BEIJING -- When Tang Qiliang began selling handmade toys in the 1970s, children rushed to buy the fur-covered rabbits and tiny clay mice his family made.
But this year, as today's Lunar New Year holiday approached, parents mostly bypassed his family's store on a quiet Beijing backstreet.
They headed instead for Wal-Mart and other large retailers to buy the season's hot gifts: Transformers action figures and remote-controlled cars.
The failing fortunes of the store, a business the Tang family has run for five generations, is just one example of how traditional culture is fading in the face of globalization.
Most of the change has been driven by China's economic reforms: As China has become richer - growing its economy 11-fold since 1980 - the world's largest retailers have poured into the market to tap surging consumer spending.
Wal-Mart Stores Inc., which built its first store in China in 1996, now runs 101 stores, including 30 opened last year. Carrefour SA, the French retailer, operates 109 stores, including one in Beijing so crowded with holiday shoppers this week that many people couldn't find shopping carts and jostled in long lines.
At the same time, increasing numbers of foreign television programs and movies have stoked demand for foreign-designed products. The best-selling toy this week at the New China Children's Store, a large toy store on one of Beijing's most popular shopping streets, has been Transformers action figures, said Wang Yu, a manager at the store.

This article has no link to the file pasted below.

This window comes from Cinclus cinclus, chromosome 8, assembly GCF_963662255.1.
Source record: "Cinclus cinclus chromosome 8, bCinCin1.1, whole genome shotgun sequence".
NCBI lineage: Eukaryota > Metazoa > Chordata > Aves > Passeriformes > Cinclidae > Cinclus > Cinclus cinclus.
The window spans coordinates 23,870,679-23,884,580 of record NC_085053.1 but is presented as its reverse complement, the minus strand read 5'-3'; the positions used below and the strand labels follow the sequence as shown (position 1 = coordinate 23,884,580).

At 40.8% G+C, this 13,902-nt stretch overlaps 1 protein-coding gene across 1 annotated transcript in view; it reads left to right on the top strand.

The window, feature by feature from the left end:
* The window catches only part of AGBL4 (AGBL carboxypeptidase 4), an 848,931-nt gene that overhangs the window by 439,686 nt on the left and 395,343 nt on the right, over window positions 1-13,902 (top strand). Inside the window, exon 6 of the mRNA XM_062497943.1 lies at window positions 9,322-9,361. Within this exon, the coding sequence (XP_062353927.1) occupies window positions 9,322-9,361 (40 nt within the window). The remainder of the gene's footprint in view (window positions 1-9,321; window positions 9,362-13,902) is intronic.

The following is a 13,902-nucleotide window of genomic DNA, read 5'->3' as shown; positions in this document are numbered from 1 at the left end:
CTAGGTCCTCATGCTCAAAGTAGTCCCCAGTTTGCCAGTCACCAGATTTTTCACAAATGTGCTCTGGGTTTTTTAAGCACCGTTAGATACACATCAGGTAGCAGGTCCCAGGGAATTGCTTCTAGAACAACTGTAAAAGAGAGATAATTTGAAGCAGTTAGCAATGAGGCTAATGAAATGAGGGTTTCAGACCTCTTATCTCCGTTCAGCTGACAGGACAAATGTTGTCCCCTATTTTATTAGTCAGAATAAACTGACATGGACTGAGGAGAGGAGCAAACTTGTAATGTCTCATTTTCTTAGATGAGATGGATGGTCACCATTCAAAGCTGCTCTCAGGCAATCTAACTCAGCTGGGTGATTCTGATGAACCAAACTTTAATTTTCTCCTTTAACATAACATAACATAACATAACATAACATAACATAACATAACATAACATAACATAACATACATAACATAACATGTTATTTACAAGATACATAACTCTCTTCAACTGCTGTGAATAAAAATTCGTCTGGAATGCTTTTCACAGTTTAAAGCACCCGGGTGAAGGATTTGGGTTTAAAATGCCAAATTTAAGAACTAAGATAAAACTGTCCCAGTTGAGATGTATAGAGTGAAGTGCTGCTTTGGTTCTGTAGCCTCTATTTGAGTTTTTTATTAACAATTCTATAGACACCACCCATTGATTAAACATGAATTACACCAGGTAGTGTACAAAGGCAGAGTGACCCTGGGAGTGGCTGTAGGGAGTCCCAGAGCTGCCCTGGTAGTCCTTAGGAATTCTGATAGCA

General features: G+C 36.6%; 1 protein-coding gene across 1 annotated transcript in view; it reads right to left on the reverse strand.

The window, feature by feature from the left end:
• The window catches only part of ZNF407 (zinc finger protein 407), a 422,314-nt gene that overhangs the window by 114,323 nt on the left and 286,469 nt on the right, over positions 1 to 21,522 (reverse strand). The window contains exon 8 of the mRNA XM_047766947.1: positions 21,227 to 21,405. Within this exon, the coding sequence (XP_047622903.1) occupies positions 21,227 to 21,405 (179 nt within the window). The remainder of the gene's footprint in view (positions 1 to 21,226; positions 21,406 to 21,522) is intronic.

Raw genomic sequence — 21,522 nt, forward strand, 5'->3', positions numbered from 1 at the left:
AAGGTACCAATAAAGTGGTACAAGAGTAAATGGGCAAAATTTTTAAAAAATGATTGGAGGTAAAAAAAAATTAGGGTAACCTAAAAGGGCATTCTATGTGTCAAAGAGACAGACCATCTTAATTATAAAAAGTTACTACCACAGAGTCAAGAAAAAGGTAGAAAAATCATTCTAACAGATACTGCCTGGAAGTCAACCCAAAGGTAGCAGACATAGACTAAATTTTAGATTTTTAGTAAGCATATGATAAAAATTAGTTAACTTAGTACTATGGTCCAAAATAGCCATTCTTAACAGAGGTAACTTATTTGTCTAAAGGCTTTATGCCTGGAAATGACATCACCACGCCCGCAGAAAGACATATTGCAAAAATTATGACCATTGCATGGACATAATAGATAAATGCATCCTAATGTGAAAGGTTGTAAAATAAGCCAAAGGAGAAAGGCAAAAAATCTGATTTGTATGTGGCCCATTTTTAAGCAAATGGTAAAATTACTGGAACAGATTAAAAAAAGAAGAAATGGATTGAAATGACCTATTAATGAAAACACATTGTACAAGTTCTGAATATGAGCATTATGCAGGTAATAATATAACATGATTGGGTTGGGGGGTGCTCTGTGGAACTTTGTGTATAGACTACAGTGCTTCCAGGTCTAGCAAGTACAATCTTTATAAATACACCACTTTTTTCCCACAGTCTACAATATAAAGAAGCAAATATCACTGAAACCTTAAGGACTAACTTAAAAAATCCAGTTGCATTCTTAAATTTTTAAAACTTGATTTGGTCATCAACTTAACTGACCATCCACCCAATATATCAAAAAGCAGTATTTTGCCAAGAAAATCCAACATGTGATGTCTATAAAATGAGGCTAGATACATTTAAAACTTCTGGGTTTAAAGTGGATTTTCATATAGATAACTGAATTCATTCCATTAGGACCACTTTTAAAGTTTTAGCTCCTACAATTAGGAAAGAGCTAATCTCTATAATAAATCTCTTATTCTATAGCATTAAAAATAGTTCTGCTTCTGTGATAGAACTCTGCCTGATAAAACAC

"Mostly, kids just want whatever they've seen on television," she said.
In a nation whose very name is synonymous with a world-famous handicraft - china - the shift has pushed most artisans out of business.
In the 1980s, it was common to see crafts people selling their goods door-to-door, especially during the Chinese New Year, when Chinese families decorate their homes with auspicious paintings and paper cuttings.
Today few artisans can compete with stores selling cheaper, factory-made goods and most have gone out of business, said Xie Wendong, owner of a small Beijing store that sells some handicrafts, though mostly to foreigners.
The economic pressures on China's toy makers have been particularly strong.
Sitting in the Bannerman Tang's Toy Shop Tuesday, Tang Yujie, who manages the business that her great-great-grandfather started, estimated that only 20 toy makers continue to work in the city and said her family keeps the shop open "more as a hobby than for profit."
"Kids today want toys that are flashy and make sounds," she said. The demand has almost disappeared for the playthings on display at the shop - colorful paper kites, lifelike puppets and dollhouses modeled on traditional Chinese courtyard homes.
Tang worries that China has lost one of a few remaining links with its traditional culture. Holding up a small sculpture of a clay rabbit, she explained that few younger Chinese today understand the story of Lord Hare, a Chinese deity believed to have saved Beijing from a plague in ancient times.
Another toy in the shop, a gold-colored horse with a fur mane, had traditionally been sold in Buddhist temples on the second day of each lunar year as a talisman thought to bring wealth. But few Chinese now learn about traditional symbols, she said.
Globalization, however, has not been all bad for the Tang family. One of Tang Yujie's nephews works as a business manager at a foreign-run company while another earns $1,500 a month as a computer technician, a high salary in Beijing.
None of the youngest Tangs chose to learn the craft of toy making and Tang Yujie admitted that when she grows too old to make toys, their family tradition probably will die out.
"Globalization has been good for China, but we should also remember that there is value in our traditional culture," she said.